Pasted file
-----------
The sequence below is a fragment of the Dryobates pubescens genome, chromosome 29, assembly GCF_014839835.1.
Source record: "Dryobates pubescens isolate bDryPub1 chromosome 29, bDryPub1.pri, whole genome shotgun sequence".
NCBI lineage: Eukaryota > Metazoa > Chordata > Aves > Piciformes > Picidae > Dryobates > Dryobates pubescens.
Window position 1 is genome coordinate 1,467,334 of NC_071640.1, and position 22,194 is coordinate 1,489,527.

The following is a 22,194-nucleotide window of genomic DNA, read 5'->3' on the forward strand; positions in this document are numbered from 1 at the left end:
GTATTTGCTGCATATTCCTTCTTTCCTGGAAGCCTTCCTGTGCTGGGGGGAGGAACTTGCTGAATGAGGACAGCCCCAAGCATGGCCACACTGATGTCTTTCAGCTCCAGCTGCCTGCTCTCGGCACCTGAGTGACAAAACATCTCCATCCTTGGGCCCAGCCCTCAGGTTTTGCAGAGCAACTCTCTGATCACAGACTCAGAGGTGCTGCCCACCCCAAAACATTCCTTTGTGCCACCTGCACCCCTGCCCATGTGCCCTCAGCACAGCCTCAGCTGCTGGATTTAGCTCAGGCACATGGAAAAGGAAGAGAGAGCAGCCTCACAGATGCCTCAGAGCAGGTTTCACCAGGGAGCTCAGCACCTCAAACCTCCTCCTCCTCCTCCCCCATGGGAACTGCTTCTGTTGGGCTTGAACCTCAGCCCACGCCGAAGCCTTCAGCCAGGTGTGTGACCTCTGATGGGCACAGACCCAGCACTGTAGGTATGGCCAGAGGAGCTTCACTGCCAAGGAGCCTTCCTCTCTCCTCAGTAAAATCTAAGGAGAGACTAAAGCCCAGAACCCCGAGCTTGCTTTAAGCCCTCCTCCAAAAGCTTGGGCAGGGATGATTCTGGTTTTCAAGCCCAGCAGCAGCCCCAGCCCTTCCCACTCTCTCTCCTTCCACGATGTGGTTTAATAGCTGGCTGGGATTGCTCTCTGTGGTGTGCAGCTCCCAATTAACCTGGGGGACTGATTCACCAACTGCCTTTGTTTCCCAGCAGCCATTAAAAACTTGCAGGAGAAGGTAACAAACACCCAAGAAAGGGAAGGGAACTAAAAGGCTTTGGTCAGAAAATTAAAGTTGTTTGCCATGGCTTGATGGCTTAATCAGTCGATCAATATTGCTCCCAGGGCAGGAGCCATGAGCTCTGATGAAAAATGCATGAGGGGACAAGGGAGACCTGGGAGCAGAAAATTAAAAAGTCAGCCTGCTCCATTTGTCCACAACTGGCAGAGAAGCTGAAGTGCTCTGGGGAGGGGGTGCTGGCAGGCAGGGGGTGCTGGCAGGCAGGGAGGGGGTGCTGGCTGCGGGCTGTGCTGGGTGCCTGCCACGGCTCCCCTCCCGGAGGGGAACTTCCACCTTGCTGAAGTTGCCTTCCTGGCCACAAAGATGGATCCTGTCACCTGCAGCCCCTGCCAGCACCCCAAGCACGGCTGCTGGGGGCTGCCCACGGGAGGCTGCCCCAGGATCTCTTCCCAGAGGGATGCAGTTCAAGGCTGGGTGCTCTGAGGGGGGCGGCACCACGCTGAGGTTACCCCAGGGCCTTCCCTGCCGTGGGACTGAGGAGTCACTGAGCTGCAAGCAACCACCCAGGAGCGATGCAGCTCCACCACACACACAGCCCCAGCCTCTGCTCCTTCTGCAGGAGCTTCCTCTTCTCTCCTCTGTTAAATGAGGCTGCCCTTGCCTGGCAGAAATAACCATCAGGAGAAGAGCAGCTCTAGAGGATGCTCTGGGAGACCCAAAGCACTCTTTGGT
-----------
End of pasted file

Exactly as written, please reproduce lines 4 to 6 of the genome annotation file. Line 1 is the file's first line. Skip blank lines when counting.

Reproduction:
Window position 1 is genome coordinate 1,467,334 of NC_071640.1, and position 22,194 is coordinate 1,489,527.

The following is a 22,194-nucleotide window of genomic DNA, read 5'->3' on the forward strand; positions in this document are numbered from 1 at the left end:
GTATTTGCTGCATATTCCTTCTTTCCTGGAAGCCTTCCTGTGCTGGGGGGAGGAACTTGCTGAATGAGGACAGCCCCAAGCATGGCCACACTGATGTCTTTCAGCTCCAGCTGCCTGCTCTCGGCACCTGAGTGACAAAACATCTCCATCCTTGGGCCCAGCCCTCAGGTTTTGCAGAGCAACTCTCTGATCACAGACTCAGAGGTGCTGCCCACCCCAAAACATTCCTTTGTGCCACCTGCACCCCTGCCCATGTGCCCTCAGCACAGCCTCAGCTGCTGGATTTAGCTCAGGCACATGGAAAAGGAAGAGAGAGCAGCCTCACAGATGCCTCAGAGCAGGTTTCACCAGGGAGCTCAGCACCTCAAACCTCCTCCTCCTCCTCCCCCATGGGAACTGCTTCTGTTGGGCTTGAACCTCAGCCCACGCCGAAGCCTTCAGCCAGGTGTGTGACCTCTGATGGGCACAGACCCAGCACTGTAGGTATGGCCAGAGGAGCTTCACTGCCAAGGAGCCTTCCTCTCTCCTCAGTAAAATCTAAGGAGAGACTAAAGCCCAGAACCCCGAGCTTGCTTTAAGCCCTCCTCCAAAAGCTTGGGCAGGGATGATTCTGGTTTTCAAGCCCAGCAGCAGCCCCAGCCCTTCCCACTCTCTCTCCTTCCACGATGTGGTTTAATAGCTGGCTGGGATTGCTCTCTGTGGTGTGCAGCTCCCAATTAACCTGGGGGACTGATTCACCAACTGCCTTTGTTTCCCAGCAGCCATTAAAAACTTGCAGGAGAAGGTAACAAACACCCAAGAAAGGGAAGGGAACTAAAAGGCTTTGGTCAGAAAATTAAAGTTGTTTGCCATGGCTTGATGGCTTAATCAGTCGATCAATATTGCTCCCAGGGCAGGAGCCATGAGCTCTGATGAAAAATGCATGAGGGGACAAGGGAGACCTGGGAGCAGAAAATTAAAAAGTCAGCCTGCTCCATTTGTCCACAACTGGCAGAGAAGCTGAAGTGCTCTGGGGAGGGGGTGCTGGCAGGCAGGGGGTGCTGGCAGGCAGGGAGGGGGTGCTGGCTGCGGGCTGTGCTGGGTGCCTGCCACGGCTCCCCTCCCGGAGGGGAACTTCCACCTTGCTGAAGTTGCCTTCCTGGCCACAAAGATGGATCCTGTCACCTGCAGCCCCTGCCAGCACCCCAAGCACGGCTGCTGGGGGCTGCCCACGGGAGGCTGCCCCAGGATCTCTTCCCAGAGGGATGCAGTTCAAGGCTGGGTGCTCTGAGGGGGGCGGCACCACGCTGAGGTTACCCCAGGGCCTTCCCTGCCGTGGGACTGAGGAGTCACTGAGCTGCAAGCAACCACCCAGGAGCGATGCAGCTCCACCACACACACAGCCCCAGCCTCTGCTCCTTCTGCAGGAGCTTCCTCTTCTCTCCTCTGTTAAATGAGGCTGCCCTTGCCTGGCAGAAATAACCATCAGGAGAAGAGCAGCTCTAGAGGATGCTCTGGGAGACCCAAAGCACTCTTTGGT